Getting to Know Jennifer Fideler April 2017


In her roles serving the Oregon Section as co-chair for its Membership Committee and New Professionals group, Jennifer Fideler introduced section event attendees to each other, playing “industry matchmaker” to help connect like-minded individuals and further their professional goals. In this work, she was happy to discover a passion and strength for connecting people and creating community. “Helping others find what—and who—they needed was a fulfilling component of my time as a volunteer in the Oregon Section,” Fideler reflects. “The most valuable aspect of my volunteer roles within IFT has been giving value to the lives and careers of others.”

In her later work with the New Professionals community, Fideler continued to create these connections, helping fellow new professionals find common interests and grow their networks. She also learned how to lead. “During my three years with the [New Professionals Work Group], I grew as a leader tremendously. I did not believe I was equipped to lead a group of my peers, especially those with multiple years of experience and graduate degrees beyond mine, nor those who worked for companies 10 times the size of mine,” she says. “I soon found that by putting myself in an uncomfortable leadership role, I quickly learned how to fulfill it and gained skills in organization, delegation, and communication that I would not have learned in my day-to-day job.”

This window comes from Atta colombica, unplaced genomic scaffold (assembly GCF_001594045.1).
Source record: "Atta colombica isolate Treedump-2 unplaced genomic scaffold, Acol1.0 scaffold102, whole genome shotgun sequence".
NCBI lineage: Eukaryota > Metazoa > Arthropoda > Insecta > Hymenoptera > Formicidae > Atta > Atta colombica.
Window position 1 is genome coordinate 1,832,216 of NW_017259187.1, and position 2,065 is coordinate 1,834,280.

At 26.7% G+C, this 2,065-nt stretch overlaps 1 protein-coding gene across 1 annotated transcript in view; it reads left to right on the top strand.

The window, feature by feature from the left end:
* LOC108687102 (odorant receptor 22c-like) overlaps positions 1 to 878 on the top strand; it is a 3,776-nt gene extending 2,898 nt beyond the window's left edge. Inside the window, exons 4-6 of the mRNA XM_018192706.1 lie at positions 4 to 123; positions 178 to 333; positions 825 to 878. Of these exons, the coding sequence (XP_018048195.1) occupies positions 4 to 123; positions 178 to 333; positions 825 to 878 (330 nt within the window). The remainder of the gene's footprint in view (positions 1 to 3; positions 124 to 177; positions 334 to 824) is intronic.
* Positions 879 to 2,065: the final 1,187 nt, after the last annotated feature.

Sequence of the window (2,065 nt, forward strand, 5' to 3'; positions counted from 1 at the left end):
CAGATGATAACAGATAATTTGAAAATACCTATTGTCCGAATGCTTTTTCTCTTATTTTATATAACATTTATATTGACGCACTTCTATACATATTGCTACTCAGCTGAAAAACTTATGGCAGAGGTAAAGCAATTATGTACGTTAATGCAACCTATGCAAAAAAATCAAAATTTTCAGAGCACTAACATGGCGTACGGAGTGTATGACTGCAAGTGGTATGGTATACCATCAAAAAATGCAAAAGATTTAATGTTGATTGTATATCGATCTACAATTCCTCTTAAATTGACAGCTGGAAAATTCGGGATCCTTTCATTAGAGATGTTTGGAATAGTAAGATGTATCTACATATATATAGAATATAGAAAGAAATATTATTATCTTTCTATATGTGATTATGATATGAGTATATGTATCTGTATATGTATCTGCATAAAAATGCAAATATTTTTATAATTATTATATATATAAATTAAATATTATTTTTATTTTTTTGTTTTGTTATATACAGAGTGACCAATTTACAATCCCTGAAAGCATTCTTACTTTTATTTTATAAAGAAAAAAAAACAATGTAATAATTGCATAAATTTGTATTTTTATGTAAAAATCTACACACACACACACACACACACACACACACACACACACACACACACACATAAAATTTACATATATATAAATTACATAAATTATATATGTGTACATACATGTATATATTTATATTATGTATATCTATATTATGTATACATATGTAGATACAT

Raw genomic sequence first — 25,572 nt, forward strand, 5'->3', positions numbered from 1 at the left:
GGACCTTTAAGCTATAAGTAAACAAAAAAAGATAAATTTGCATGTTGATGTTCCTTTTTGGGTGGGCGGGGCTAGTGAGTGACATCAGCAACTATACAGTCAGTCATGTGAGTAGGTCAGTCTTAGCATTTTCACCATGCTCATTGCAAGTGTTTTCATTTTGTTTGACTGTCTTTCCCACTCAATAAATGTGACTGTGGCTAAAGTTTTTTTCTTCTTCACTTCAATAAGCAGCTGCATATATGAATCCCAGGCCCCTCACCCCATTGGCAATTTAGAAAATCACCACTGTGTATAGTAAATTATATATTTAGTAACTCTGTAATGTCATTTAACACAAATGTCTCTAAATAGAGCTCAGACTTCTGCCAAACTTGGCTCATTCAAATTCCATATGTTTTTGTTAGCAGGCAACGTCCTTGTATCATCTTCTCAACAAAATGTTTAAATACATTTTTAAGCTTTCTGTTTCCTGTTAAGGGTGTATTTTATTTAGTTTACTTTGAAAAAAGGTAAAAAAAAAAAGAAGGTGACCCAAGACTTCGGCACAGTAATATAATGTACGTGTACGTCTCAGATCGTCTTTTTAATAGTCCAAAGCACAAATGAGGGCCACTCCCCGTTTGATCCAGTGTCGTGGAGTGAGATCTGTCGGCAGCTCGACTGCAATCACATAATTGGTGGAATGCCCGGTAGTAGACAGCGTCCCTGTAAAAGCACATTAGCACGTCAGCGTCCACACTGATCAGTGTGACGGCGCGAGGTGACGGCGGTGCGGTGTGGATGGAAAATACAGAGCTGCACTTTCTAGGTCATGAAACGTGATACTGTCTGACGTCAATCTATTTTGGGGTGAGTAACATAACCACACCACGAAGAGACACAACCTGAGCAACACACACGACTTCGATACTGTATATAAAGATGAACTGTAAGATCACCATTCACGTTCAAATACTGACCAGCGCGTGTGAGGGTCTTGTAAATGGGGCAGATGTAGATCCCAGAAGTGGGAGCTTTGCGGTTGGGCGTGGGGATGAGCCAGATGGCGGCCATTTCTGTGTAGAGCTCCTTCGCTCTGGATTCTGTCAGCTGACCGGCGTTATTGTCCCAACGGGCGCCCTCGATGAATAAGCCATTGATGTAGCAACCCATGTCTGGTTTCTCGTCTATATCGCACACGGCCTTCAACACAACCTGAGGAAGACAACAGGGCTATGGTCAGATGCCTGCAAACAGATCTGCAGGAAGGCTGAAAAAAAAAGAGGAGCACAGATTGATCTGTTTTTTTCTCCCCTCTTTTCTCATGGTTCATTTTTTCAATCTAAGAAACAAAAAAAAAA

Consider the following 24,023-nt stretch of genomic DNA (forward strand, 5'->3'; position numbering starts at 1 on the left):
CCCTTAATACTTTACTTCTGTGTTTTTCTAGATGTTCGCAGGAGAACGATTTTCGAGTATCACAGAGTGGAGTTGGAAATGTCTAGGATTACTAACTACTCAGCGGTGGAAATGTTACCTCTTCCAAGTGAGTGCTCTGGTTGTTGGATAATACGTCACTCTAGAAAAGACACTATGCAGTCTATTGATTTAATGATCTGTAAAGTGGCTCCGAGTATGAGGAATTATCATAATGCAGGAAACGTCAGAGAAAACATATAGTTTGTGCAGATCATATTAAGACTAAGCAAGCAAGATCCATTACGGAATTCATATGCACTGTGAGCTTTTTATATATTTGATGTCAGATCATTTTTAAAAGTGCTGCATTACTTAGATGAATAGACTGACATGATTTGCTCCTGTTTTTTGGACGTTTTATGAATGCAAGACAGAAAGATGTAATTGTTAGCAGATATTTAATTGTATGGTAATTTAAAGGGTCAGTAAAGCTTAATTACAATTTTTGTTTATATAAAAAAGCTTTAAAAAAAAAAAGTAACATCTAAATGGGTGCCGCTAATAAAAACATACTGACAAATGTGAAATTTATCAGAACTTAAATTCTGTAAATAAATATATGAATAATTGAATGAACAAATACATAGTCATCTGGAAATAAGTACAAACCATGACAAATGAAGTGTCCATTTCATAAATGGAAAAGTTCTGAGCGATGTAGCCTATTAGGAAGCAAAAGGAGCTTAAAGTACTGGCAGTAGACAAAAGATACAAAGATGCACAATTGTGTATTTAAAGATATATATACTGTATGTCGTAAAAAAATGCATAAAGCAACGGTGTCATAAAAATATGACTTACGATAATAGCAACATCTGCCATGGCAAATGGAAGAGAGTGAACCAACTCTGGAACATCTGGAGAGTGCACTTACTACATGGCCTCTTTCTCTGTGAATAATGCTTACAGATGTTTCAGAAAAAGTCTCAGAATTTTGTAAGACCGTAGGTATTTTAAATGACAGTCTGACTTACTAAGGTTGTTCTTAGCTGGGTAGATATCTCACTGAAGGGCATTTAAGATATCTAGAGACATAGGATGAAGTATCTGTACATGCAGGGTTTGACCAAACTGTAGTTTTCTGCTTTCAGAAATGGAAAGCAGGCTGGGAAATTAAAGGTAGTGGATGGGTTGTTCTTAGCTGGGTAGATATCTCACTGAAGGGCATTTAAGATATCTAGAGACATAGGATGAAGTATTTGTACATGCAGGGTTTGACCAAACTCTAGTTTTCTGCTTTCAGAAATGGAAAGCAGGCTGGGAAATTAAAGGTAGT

Now a student volunteer as she pursues her PhD at North Carolina State University studying properties of fermented cucumbers, the self-proclaimed “pickle scientist” is also working to build community in her school by serving as vice-president of the university’s food science club. While this means Fideler often has a lot on her plate, she balances her commitments by using calendars, prioritizing, and turning to others for help. “Perspective from other leaders is invaluable; therefore whenever I’ve met a road block or felt overwhelmed I’ve sought the counsel of other leaders, experienced industry members, and IFT staff to help guide my next steps and facilitate reflection upon my current situation,” she says.

Because of that support, Fideler encourages potential volunteers to take risks and try roles they feel they may not be qualified for, especially recent graduates and students. “You are more capable than you think,” she says. “You need not work for five years before considering volunteering or serving on your local section’s executive board. Your drive and willingness to learn will carry you further than you can imagine.”

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Vice President, Volunteer Leadership Development
Executive Director, Feeding Tomorrow

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Manager, Volunteer Leadership Development and Recognition